A new study has linked increased symptoms of Parkinson’s disease to a sudden decline in testosterone, making hormone replacement therapy a positive bet for males with low levels of the hormone.
In the study, published in The Journal of Biological Chemistry, researchers at Rush University Medical Center analyzed mice that had been castrated, decreasing testosterone levels, and discovered persistent, Parkinson’s-like pathology and symptoms in the mice.
Parkinson’s disease is a disorder of the nervous system, which affects bodily movements, and it usually pops up slowly with small tremors in one hand. As the world’s second most common neurodegenerative disease, more than 1 million people in the United States suffering from Parkinson’s disease and 60,000 Americans receive the diagnosis every year. Awareness of the disease has become more widespread following Michael J. Fox’s public disclosure that he suffered from the disease in 1999.
However, Dr. Kalipada Pahan, professor of neurology at the university, and other researchers found that giving the mice testosterone supplements reversed the symptoms.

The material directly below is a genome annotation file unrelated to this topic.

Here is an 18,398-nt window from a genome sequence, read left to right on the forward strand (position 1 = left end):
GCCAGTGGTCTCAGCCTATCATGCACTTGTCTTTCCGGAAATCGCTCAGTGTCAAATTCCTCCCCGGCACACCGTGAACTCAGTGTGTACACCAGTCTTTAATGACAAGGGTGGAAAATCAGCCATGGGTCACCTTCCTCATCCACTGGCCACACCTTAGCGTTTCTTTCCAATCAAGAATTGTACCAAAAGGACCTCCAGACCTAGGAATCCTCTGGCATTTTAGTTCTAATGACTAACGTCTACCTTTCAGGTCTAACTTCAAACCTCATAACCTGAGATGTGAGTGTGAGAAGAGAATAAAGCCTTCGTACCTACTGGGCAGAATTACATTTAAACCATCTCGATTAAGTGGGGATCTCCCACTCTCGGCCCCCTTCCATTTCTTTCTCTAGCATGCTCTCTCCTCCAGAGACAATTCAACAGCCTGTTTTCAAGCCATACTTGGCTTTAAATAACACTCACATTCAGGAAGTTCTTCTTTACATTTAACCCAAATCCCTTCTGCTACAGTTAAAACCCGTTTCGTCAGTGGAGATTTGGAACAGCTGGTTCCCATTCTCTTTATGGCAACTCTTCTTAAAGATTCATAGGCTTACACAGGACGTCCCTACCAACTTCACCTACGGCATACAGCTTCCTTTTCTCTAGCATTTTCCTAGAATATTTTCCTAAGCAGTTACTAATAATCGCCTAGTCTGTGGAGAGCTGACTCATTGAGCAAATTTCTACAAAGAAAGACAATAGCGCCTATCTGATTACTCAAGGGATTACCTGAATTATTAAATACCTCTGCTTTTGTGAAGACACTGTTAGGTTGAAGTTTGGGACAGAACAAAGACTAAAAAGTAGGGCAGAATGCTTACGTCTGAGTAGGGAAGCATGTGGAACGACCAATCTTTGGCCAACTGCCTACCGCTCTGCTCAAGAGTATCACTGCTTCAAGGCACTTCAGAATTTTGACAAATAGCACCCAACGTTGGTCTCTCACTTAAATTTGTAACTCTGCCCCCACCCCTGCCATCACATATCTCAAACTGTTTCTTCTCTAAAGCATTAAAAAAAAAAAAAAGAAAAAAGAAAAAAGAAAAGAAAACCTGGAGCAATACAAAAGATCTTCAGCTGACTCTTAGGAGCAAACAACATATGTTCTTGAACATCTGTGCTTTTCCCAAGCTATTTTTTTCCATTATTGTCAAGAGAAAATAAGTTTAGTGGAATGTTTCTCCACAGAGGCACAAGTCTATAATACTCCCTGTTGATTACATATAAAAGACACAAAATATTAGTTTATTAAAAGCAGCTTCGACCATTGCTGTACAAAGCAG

“In men, testosterone levels are intimately coupled to many disease processes. Therefore, preservation of testosterone in males may be an important step to become resistant to Parkinson’s disease.”
In the study, researchers at Rush University cited a decreased level of testosterone in males after it spikes in the mid-30s. Hormone levels decrease every year after that by about 1 percent, but also can dramatically decrease from stress or other sudden life-changing situations.
The team’s research points to a future need for more research to understand the importance of understanding the impact of low testosterone levels on the brain and the importance of developing drugs that can halt the progression of degenerative diseases.
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